As a final complication, no single scientific body is recognized as a source for decisions about which birds are full species worldwide. In North America, ornithologists and birders go along with the classification published by the committee of the American Ornithological Society, even if they may privately disagree. But globally there’s no group with the authority of the AOS, so there are several different lists of birds of the world, and they all have different totals because of different decisions about which species to split or lump. So if we want a precise number we have to pick just one source, and acknowledge that it represents just one set of opinions, not established fact.

Okay, but if the AOS is the authority here in North America, we should be able to accept their number for how many bird species are in the United States, right?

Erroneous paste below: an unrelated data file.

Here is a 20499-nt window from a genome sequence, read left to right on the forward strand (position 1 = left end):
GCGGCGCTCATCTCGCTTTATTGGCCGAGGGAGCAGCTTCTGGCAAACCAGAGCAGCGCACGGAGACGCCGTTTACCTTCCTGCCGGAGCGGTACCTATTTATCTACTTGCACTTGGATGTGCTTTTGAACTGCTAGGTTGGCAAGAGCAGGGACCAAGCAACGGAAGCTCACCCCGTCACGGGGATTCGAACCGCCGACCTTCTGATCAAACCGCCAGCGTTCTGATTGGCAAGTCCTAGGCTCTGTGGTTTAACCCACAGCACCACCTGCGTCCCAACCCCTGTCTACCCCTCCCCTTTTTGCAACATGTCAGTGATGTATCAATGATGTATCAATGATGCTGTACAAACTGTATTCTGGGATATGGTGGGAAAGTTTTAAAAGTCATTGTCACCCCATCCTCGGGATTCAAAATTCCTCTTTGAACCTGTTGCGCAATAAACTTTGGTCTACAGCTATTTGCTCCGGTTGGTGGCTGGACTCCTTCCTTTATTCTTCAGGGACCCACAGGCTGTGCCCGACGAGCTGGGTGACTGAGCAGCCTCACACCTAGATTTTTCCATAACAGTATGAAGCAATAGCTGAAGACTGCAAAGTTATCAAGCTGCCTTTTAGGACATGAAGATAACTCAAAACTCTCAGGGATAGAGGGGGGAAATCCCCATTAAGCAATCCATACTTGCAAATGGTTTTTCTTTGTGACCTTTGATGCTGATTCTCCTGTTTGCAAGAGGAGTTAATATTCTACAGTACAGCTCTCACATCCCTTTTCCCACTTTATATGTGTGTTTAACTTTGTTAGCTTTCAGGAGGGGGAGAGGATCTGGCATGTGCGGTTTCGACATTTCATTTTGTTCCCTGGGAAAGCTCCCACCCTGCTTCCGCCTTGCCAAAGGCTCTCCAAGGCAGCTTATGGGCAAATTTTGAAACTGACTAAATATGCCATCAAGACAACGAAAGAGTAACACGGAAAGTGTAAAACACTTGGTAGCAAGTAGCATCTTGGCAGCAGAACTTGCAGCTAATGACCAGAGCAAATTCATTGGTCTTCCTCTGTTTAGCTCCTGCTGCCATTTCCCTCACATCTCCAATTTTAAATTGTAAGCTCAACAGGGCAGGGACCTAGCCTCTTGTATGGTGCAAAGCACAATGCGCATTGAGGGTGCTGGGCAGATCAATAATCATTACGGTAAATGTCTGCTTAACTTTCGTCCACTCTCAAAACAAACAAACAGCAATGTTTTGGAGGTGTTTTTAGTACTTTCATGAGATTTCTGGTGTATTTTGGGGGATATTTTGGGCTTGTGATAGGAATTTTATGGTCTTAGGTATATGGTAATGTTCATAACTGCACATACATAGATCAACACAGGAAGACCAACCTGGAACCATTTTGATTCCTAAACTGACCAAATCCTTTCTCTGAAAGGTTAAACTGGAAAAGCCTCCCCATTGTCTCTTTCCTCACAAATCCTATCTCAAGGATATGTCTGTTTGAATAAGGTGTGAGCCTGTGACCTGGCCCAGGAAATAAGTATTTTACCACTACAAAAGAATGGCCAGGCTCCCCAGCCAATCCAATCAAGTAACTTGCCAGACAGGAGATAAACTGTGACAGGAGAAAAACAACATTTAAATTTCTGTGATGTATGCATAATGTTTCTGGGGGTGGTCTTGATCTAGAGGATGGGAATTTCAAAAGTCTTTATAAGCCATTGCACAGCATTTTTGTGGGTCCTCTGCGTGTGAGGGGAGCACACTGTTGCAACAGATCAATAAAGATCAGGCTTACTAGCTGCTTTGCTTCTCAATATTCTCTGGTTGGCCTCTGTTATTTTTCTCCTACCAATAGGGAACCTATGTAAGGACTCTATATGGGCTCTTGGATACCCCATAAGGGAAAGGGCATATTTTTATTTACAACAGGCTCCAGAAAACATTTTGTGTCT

Yes, that’s sort of true, but we still need to qualify the answer. The total number of bird species ever recorded in the United States is now over 1,100, but that includes more than three dozen species that are now extinct, mostly in Hawaii. Do we count the extinct birds? And what about the many extreme rarities that have shown up only once or twice and may never be seen in the country again? For example, a Rufous-necked Wood-Rail was observed in New Mexico in 2013. This sedentary, tropical marsh bird was not on anyone’s list of expected species, and it may never appear again north of the border. Should it count as a bird that is “in” the United States?

In avian terms, we could say how many bird species have ever been found in the United States, including extinct and accidental species, and that number would gradually go up over time. Or we could say how many species occur here regularly. But the latter would be an approximate number, because there are so many borderline cases, depending on how we define “regularly.” Do we count only those species that appear reliably every year? Do we count rare-but-regular birds that show up several times per decade but not every year, like White-throated Thrush? Where do we draw the line?